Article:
1991 BMW Z1

BMW took a big leap at the end of the 1980s and introduced some pretty extreme design language. First was the E31 8-series, a seeming quantum leap from the outgoing 6-series. That chassis pioneered, for better or worse, a tremendous amount of technical and electronic innovation for BMW. Side by side with the more famous Grand Tourer though was a diminutive roadster BMW produced based heavily on the E30 chassis. Instead of a heavy reliance on computer technology, the futuristic (hence Z for the German word for future – Zukunft) plastic bodied Z1 looked like a supercar even if it didn’t go like one. Park one next to a E30 convertible and you’d never know the two are related! They never made it to U.S. shores and only around 8,000 examples were ever produced, but surprise! They’re 25 years old now….

CLICK FOR DETAILS: 1991 BMW Z1 on eBay

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Tuner Tuesday: 1982 BMW 320/6 Baur TC1

Calling Baur a tuner isn’t really very fair, but since we don’t have a separate category for semi-aftermarket carriage works, it will fit in. Baur worked in conjunction with a few manufacturers – most notably BMW, though a few Audi fans will remember that they were responsible for construction of the Sport Quattros too and they assisted in the assembly of the Porsche 959 as well. Much like Porsche originally started as, they were linked to the factory efforts due to their high level of unique production capability. That manifested itself in limited run models that required special construction – such as the Sport Quattro and 959 – but what most enthusiasts will remember are the multiple 3-series Cabriolet models produced through Baur. These were offered through dealers as an expensive option and to this day remain a very unique expression of Munich motoring:

CLICK FOR DETAILS: 1982 BMW 320/6 Baur TC1 on eBay

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Tuner Tuesday: 1986 Alpina C2 2.7

From earlier’s obscure E21 B6 2.8 we move on to the much more popular (then and especially now) E30 model. Alpina once again worked their magic in many ways over the production of the E30, steadily increasing output to try to stay one step ahead of the factory. Up until 1986, that was a bit easier, but the introduction of the M3 model that year put some serious pressure on Alpina and would result in the M30 based B6 2.8 and 3.5 models, but the earlier Alpina models were based upon the M20 323i powerplant. Punching that out to 2.5 and later 2.7 liters as BMW released its own updates, the ultimate result was 210 horsepower from the larger unit. These were expensive cars in their day and consequently few were sold, but performance was top-notch and it was a premium product from the unique manufacturer:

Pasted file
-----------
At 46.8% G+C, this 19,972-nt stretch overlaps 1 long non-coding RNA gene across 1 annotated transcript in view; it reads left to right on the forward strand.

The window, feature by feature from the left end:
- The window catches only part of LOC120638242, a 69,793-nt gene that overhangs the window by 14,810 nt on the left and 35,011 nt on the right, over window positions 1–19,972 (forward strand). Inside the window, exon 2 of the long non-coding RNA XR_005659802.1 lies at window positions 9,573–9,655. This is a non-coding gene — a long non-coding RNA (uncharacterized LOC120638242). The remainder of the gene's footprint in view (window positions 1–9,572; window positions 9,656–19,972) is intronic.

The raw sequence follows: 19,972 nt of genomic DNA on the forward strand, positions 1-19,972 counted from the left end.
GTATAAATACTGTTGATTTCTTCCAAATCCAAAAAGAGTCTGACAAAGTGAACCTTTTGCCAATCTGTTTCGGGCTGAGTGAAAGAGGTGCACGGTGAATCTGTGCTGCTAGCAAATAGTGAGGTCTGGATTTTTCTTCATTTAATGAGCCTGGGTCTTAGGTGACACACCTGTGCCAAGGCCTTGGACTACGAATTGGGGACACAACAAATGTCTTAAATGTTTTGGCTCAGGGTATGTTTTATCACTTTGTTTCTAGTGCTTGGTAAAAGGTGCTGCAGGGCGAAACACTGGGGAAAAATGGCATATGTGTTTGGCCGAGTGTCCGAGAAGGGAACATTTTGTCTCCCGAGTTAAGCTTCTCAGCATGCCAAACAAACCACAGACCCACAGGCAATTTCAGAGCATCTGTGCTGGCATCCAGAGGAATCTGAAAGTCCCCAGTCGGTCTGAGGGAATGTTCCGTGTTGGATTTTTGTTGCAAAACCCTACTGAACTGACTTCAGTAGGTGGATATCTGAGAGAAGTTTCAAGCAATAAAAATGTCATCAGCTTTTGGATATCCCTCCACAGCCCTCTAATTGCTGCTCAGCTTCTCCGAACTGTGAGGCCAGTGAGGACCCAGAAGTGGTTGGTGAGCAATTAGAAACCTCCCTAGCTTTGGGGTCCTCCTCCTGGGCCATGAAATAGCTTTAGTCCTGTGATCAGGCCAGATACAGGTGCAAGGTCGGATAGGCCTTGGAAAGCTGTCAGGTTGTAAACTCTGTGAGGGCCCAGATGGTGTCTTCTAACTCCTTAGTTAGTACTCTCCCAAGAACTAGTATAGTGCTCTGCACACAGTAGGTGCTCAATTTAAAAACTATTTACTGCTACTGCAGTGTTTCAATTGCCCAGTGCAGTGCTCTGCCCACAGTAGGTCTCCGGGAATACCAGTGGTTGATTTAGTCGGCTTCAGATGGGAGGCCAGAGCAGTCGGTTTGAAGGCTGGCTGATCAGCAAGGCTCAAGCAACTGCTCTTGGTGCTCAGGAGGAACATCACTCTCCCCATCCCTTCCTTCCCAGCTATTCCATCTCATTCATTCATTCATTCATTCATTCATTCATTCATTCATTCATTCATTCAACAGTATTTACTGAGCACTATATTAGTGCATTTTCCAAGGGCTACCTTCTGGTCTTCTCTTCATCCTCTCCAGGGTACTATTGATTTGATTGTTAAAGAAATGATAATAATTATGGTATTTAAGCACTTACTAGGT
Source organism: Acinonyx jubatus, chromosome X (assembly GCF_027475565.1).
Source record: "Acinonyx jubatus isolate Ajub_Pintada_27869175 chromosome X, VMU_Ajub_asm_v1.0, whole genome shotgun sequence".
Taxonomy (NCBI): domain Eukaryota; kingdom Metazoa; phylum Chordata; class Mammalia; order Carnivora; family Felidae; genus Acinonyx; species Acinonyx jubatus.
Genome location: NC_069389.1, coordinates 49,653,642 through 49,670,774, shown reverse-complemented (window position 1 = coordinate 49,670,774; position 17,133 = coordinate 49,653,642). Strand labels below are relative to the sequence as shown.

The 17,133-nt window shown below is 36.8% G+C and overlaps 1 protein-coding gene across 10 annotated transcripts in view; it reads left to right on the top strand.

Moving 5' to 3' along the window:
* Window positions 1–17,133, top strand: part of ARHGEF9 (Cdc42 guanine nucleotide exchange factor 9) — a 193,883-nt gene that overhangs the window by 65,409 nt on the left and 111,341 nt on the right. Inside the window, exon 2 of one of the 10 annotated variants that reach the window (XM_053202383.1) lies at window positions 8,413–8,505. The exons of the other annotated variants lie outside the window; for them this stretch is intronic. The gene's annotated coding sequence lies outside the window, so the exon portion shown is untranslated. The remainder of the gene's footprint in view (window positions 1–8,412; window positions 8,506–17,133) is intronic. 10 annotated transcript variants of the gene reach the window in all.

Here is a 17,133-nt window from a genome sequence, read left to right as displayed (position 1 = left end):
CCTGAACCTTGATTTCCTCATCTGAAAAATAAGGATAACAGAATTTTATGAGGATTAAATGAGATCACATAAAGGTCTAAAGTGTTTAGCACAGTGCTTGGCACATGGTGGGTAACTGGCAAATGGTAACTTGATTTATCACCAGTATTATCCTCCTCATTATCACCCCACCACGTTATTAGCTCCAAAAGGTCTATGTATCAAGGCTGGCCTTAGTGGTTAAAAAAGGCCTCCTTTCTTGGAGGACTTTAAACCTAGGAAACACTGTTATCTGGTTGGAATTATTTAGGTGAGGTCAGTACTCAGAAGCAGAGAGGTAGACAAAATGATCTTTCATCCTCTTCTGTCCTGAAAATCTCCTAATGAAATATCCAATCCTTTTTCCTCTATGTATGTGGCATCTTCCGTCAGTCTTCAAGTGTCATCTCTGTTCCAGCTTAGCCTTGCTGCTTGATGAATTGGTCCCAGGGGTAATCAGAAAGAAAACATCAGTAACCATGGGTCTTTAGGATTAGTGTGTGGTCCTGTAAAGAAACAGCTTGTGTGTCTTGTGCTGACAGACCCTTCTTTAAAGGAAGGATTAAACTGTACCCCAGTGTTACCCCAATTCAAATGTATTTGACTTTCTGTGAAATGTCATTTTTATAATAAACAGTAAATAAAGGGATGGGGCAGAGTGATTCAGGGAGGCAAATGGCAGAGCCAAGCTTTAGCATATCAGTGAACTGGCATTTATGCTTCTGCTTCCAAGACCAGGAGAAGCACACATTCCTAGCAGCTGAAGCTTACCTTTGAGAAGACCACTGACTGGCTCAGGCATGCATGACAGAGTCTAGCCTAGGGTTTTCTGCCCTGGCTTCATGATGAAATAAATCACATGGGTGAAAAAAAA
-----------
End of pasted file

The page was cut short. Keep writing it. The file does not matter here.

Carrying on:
CLICK FOR DETAILS: 1986 Alpina C2 2.7 on eBay

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1988 BMW 325ix Touring

For proof that automobile enthusiasts often don’t make much sense, one doesn’t need to look much farther than the E30 325ix Touring. Built on exactly the same formula as yesterday’s Passat 4Motion, while enthusiasts will look upon that car generally as an overpriced oddity, pop a clean ix Touring onto their computer screen and wallets begin to fly. Understandably, there’s a style difference between the Volkswagen/Audi products and the highly sought after E30 Touring, but honestly does this car do anything appreciably better than a S4 Avant? I can only think of one thing – it generates income for the seller:

CLICK FOR DETAILS: 1988 BMW 325ix Touring on eBay

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1987 BMW 528e Euro-Spec

The allure of European specification cars from the 1980s is great with me. Beyond being equipped with items that never made it to the U.S., there’s the look – especially when it came to BMW and Mercedes-Benz models. Audi’s mid-80s refresh and updated bumper skins meant that by 1985 it was hard to tell the difference outside of the headlight glass; contrast that with this BMW 528e. While I’m sure there is a devoted U.S.-spec 528e fanbase somewhere, it is really low on the appeal spectrum when you consider the 535is and M5 that ran alongside it. Usually presented in drab and unpolished tones, the 528e has always struck me a bit as a German speaking Eeyore. However, revert the car to its original European specification, and suddenly it’s a different ball game. Slimmed down and cleaned up, it’s a smart looking sedan again – and few appear in this condition:

CLICK FOR DETAILS: 1987 BMW 528e on eBay

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1985 BMW 323i Baur TC

There was a period in the mid 1970s where it appeared that safety nannies like Ralph Nader were going to bring about the death of the convertible. Consider, for a moment, that in 1965 Americans bought nearly 500,000 4-seat convertibles – but by the late 1970s, Detriot had completely abandoned what had been a very successful market. Today, it’s German firms that are the leaders in convertibles sold in the U.S. – no surprise, really, when you consider the number that are available. From the Eos and Beetle to BMW’s 3,6 and Z series, along with plenty of Mercedes-Benz models and Audi’s TT, A3, A5 and R8, there’s no shortage currently of options with air above. Go back to the early 1980s, though, and there were really only two. You could pay a lot of money for a Volkswagen Rabbit Cabriolet, or you could pay a ridiculous amount of money for a Porsche 911 Cabriolet. In response, many aftermarket tuners offered to take the top off just about everything from the S-Class Mercedes to the Porsche 928. Baur was one such firm, offering a drop-top version of the 3-series before BMW did. Rare to find, there’s one that’s popped up for sale today: